The various changes on this paper have been about as follows: Frank W. Buxton bought out Dieckmann February 6, 1880. The firm name was Markham & Buxton until July 5, 1893, when Buxton purchased the entire interest. Buxton sold to Parsons brother (Paul and Otto) May, 1894. They resold to Buxton April 1, 1895. John F. Feddersen leased the plant from Buxton July 1, 1899, but allowed the paper to die before the expiration of the lease January 1, 1901. On January 2, 1901, Perry T. Buxton went into partnership with his father and resurrected the Gazette under the firm name of F. W. Buxton & Son. With the exception of the first six months, the junior partner has had full control of the Gazette since his advent into the newspaper business, up to the present time. The paper is now a seven-column quarto, run on a power press by gasoline. This is the only Democratic paper, outside of Clinton, in the county. Yet the county is conceded to be strongly Democratic. The word Buxton was attached to the title Wheatland Gazette, at the request of many patrons, who recognized it as a distinctive mark of stability and permanence, an idea rarely utilized by men of the profession.

N. J. Edwards, of Toronto, has been connected with the Gazette correspondence staff for seventeen years, surely a record of unbroken faithfulness and historic mention in this work.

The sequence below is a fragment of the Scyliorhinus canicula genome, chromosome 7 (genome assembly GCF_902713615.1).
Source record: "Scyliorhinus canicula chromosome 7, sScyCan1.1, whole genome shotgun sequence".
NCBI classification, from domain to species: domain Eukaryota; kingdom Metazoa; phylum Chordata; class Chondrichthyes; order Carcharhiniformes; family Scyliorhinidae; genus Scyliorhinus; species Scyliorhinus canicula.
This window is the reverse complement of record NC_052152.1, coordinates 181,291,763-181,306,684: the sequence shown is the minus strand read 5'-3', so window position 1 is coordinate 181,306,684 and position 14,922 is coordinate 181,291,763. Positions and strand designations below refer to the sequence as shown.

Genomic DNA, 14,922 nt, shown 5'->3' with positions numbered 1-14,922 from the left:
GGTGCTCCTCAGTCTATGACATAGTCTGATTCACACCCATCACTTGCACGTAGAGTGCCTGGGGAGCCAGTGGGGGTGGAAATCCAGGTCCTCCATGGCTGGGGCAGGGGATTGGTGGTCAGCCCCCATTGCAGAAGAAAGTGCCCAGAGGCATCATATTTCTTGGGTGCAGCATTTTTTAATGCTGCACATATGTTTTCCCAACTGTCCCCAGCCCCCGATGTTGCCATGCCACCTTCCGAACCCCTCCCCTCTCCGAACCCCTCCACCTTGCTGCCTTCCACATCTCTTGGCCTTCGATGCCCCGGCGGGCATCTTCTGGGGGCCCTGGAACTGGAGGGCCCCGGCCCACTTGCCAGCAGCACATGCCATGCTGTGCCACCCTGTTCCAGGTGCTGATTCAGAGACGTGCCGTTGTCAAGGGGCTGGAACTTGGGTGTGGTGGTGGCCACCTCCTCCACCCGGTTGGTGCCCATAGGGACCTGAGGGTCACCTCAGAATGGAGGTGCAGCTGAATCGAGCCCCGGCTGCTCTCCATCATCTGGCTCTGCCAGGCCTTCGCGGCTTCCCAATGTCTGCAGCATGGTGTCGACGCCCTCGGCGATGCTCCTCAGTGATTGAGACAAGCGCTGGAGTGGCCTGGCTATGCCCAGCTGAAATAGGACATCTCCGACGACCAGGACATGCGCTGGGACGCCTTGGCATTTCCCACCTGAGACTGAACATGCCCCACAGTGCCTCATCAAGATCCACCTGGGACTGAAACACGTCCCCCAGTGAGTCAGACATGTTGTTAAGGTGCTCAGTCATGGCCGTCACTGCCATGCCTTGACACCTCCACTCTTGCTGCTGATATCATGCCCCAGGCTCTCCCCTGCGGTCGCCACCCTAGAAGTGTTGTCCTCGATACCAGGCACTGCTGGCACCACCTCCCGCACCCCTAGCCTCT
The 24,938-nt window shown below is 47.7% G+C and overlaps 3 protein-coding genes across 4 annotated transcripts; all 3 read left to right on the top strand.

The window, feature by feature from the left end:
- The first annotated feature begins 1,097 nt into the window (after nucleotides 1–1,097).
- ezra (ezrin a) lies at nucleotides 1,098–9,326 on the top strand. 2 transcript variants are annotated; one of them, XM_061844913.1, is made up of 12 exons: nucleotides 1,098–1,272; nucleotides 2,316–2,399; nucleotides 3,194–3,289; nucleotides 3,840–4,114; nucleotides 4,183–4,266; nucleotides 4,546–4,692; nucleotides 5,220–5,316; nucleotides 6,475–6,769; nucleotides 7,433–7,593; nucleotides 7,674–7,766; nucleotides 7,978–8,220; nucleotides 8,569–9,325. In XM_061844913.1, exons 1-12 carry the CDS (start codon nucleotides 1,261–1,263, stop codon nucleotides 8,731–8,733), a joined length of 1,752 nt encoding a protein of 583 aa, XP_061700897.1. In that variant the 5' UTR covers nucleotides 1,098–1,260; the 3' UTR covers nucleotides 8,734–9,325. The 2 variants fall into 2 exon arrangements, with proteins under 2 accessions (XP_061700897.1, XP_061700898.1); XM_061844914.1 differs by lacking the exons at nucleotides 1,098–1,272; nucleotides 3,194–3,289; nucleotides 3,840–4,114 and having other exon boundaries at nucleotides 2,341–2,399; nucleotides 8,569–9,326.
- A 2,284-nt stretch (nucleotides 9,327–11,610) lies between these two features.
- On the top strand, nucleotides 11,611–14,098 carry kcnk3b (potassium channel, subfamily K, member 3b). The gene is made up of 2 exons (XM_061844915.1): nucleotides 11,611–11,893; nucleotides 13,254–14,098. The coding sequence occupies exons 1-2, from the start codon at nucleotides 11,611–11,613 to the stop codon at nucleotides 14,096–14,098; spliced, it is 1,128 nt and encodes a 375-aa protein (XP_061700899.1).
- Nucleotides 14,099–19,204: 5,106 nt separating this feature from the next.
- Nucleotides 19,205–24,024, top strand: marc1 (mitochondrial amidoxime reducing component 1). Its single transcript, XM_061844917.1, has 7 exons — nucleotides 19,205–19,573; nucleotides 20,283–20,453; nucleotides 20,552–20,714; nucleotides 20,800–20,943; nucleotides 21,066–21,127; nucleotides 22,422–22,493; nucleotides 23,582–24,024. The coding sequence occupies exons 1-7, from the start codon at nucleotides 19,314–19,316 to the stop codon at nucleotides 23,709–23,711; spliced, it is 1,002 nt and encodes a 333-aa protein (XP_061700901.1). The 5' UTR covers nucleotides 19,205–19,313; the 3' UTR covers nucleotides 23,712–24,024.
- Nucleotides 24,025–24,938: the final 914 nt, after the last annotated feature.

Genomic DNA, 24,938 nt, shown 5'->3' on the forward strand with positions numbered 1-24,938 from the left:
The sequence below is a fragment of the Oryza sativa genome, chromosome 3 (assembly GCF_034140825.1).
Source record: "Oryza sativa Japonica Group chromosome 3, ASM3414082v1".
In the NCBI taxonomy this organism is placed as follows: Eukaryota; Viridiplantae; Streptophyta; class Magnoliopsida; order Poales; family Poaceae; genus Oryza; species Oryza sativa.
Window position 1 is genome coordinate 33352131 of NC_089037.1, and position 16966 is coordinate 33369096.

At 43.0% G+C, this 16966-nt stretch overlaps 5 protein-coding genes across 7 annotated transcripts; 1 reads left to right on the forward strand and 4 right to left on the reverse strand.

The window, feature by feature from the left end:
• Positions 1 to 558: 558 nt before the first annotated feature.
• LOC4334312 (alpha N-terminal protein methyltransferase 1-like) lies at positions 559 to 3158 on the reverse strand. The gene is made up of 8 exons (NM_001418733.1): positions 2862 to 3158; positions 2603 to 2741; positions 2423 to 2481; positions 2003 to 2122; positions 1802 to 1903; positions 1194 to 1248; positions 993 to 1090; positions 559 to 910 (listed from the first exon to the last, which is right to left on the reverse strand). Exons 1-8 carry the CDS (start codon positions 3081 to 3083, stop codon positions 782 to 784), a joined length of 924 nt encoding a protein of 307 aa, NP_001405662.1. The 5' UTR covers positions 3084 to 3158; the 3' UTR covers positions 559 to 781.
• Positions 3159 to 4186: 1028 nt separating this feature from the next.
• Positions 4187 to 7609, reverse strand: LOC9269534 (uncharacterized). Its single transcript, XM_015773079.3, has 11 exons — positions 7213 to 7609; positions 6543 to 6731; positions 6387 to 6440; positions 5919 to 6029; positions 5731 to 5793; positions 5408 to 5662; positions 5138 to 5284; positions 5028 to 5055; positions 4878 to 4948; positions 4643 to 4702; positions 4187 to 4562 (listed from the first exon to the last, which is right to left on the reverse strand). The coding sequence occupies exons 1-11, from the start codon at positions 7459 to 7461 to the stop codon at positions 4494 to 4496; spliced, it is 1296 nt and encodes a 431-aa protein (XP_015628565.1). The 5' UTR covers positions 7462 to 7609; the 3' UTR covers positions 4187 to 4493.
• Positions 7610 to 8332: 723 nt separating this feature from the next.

In October, 1872, Gen. Daniel McCoy established the Delmar Journal and at first had his paper printed elsewhere, for lack of facilities. In February, 1874, the paper was consolidated with the Preston Clipper and both centered at Delmar. McCoy had charge until January, 1875, when F. R. Bennett took charge until his office was destroyed by fire in 1878. Previous to the fire, McCoy had started the Delmar Independent, which he still continued to run in the eighties.

March 1, 1888, F. L. Sunderlin established what is still the Delmar Journal. It was in his hands entirely until 1908, when he sold to Harry J. Reger, who conducted it one year, when its founder, F. L. Sunderlin, took it back and continues its publication. It is a four-page paper, issued each Friday; is Republican in politics; a first class lively country local paper, edited by its owner, who is ably assisted Minnie E. Grinrod.


At Charlotte, in Waterford township, this county, the first newspaper adventure was in about 1870, when the Advance, a page sheet printed at the De Witt Advertiser office, was established. Next came a small concern that only ran a short time and died a natural death. Then the Charlotte Monitor was established and operated two or three years. The present paper of the place is the Record, established by A. W. Gault in 1904. It is a seven-column, twenty-four by thirty-six paper, independent in politics, printed on a Washington hand -press. This plant was originally the Wheatland Spector, established in 1881, moved by Mr. Gault to Calamus in 1901 and to Charlotte in 1904. The Monitor preceded this at Charlotte and was run two years by L. V. Dunn.